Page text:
I've always been fascinated by ancient Rome, and thought I had a decent grip on its history from other books, TV programs and visiting the city firsthand, but Crystal King's Feast of Sorrow schooled me in the best possible way -- which is to say the story swept me away to another time, another world. The author's meticulous research is evident from Page 1, but it's the characters who carry the story and offer us a fascinating glimpse into the complex relationships forged within and even across t ...more
Kari Lemor
Dec 23, 2016 rated it it was amazing
Feast of Sorrow by debut author Crystal King is quite an interesting book. I have to premise this by saying it's not my typical read but I'm so glad I found it. First, the details and descriptions in this are outstanding and so well developed you'd think you were in ancient Rome. Some of the characters are based on real people and others made up but they all seem real in Ms. King's world and are totally fleshed out. The book is quite long and takes place over about a thirty year period of time b ...more
Alyssa Palombo
Mar 09, 2017 rated it it was amazing
If you're a foodie, then this is the novel for you. Yet this book is so much more - it's a Roman epic, spanning most of the life of its hero, Thrasius, and his friends and family. You will absolutely become attached to Trasius, Aelia, Apicata, Passia, and Sotas as this novel goes on.

The attention to historical detail is minute and intricate, yet King has the gift of weaving in these period details seamlessly, so that the reader is never taken out of the story and feels fully immersed in the peri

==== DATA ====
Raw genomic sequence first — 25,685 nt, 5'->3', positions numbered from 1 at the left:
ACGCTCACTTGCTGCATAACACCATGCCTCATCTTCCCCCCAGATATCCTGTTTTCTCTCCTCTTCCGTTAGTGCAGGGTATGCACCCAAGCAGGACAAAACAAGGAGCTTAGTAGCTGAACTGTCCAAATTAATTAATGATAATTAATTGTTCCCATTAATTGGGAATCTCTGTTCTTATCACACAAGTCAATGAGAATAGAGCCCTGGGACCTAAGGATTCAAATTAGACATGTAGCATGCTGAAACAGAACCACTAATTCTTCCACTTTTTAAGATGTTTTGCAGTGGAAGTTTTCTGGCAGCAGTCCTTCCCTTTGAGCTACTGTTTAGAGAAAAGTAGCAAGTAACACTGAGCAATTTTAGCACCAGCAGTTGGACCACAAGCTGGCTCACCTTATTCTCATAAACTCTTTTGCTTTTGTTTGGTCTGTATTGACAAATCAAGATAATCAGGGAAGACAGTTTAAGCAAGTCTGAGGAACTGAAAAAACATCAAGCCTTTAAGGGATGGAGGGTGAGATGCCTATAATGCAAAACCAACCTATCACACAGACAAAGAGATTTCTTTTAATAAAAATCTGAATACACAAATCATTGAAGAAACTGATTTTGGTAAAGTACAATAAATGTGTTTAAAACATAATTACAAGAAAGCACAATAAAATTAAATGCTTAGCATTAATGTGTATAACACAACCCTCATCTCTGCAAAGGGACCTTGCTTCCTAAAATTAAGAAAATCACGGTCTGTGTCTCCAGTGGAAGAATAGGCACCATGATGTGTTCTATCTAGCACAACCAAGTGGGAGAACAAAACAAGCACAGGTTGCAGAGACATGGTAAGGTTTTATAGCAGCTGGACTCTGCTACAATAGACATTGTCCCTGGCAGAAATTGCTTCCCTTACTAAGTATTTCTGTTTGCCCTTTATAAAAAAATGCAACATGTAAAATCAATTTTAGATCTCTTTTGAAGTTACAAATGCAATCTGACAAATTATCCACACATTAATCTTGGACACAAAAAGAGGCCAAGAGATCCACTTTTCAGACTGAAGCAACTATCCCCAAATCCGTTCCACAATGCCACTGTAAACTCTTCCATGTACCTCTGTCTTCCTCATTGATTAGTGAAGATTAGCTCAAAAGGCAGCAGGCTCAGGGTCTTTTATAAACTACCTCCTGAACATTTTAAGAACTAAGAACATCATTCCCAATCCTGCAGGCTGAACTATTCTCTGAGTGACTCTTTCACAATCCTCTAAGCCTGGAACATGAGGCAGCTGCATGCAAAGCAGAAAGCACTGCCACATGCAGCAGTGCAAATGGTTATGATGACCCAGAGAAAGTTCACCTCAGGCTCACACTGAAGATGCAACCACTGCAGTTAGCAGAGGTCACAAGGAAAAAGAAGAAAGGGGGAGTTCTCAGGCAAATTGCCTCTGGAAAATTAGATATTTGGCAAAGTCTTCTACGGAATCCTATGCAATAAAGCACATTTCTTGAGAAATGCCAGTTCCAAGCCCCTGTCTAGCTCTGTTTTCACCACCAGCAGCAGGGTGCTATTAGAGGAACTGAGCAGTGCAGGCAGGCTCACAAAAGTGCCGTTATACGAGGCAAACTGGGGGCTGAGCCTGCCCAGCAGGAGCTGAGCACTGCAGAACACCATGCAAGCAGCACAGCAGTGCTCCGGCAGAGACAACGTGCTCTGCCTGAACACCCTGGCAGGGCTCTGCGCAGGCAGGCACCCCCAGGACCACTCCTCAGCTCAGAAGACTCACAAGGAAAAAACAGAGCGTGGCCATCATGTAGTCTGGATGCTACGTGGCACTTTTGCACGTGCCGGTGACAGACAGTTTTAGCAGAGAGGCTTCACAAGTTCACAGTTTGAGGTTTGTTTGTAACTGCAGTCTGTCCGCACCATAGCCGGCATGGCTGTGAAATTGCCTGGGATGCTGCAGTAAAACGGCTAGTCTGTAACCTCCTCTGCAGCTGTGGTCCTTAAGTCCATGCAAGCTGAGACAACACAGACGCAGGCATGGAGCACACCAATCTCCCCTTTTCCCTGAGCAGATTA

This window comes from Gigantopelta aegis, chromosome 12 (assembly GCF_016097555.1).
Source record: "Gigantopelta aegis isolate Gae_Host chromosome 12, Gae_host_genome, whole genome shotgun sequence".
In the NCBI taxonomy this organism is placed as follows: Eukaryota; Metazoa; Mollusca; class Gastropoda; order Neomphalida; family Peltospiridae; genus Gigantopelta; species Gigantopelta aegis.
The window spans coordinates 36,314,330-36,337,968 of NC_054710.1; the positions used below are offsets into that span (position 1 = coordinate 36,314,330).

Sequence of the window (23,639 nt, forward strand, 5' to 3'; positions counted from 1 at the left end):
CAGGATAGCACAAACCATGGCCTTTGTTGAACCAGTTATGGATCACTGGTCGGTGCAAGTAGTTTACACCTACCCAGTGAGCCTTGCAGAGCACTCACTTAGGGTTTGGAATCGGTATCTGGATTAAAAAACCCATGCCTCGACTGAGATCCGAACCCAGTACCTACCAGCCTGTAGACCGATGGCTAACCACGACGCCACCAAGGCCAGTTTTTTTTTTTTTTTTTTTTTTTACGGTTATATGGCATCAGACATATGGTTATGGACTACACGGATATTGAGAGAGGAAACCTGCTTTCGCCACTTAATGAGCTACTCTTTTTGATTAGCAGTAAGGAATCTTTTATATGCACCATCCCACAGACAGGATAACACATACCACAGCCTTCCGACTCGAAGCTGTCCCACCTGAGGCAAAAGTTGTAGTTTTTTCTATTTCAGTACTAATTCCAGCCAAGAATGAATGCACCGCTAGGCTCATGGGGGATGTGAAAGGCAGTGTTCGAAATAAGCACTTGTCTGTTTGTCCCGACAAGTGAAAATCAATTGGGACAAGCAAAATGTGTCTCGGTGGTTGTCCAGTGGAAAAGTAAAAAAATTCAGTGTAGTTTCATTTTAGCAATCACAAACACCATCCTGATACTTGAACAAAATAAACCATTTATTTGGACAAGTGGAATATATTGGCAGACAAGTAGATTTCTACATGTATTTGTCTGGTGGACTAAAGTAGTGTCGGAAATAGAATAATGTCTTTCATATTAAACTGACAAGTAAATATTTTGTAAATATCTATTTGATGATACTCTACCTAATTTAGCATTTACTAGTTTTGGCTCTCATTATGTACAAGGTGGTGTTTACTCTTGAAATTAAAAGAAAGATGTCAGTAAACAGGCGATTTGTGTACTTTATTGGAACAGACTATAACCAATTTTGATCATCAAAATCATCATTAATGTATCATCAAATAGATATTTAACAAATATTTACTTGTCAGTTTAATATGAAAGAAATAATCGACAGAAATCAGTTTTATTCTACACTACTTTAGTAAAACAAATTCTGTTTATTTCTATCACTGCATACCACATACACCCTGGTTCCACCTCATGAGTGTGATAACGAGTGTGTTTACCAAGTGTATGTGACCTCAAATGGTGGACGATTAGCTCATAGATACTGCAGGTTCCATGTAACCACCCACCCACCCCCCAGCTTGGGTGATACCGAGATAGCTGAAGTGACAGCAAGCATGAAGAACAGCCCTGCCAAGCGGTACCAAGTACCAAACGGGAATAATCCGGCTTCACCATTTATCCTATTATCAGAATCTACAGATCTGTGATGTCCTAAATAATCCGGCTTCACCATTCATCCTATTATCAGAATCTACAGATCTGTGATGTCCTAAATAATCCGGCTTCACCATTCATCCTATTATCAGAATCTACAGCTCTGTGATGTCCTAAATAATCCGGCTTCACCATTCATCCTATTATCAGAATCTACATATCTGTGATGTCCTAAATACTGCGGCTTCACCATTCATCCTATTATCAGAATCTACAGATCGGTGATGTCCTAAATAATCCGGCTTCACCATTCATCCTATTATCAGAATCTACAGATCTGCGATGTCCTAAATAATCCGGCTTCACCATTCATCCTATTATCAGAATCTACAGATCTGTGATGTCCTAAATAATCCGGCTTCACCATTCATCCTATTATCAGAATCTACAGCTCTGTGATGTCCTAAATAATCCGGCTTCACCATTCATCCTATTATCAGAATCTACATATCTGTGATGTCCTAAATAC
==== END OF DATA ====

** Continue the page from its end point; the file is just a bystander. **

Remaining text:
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Veronica
I finished the audiobook for this one last night. While the narration was fine the overall plot failed to fully engage me. From a storytelling perspective, the plot feels as though it skims over the surface of what should be, or at least could be, an emotionally deeper story. Some of the problem stems from the fact that the story is being told through the perspective of Thrasius, a slave. IMO this hamstrings the plot because he can never truly react to anything going on around him because it's a ...more
Amy Poeppel
Oct 09, 2016 rated it it was amazing
Crystal King, historical fiction writer and fellow Debutante (at http://www.thedebutanteball.com) has written an epic story of politics, romance, fabulous food, and relationships, causing the reader to be fully invested in all the people who inhabit her tale of Ancient Rome, from the slaves to the ruling class. It's a well-written book that thoroughly entertains while it also teaches about the culture, dangers, intrigues, and power plays during the reign of Augustus Caesar. Crystal has written a ...more
Kathleen
Dec 25, 2016 rated it it was amazing
This book is INCREDIBLE. Seriously. Set in Ancient Rome, it blends the scandals of real-life historical figures with the drama of the fictional Thrasius, a slave and companion to famed gourmand Apicius. It's clearly well-researched and richly detailed, making the story engrossing and impossible to put down. (True story: I was finishing it this morning -- Christmas morning -- and I was so reluctant to set it aside to open presents.)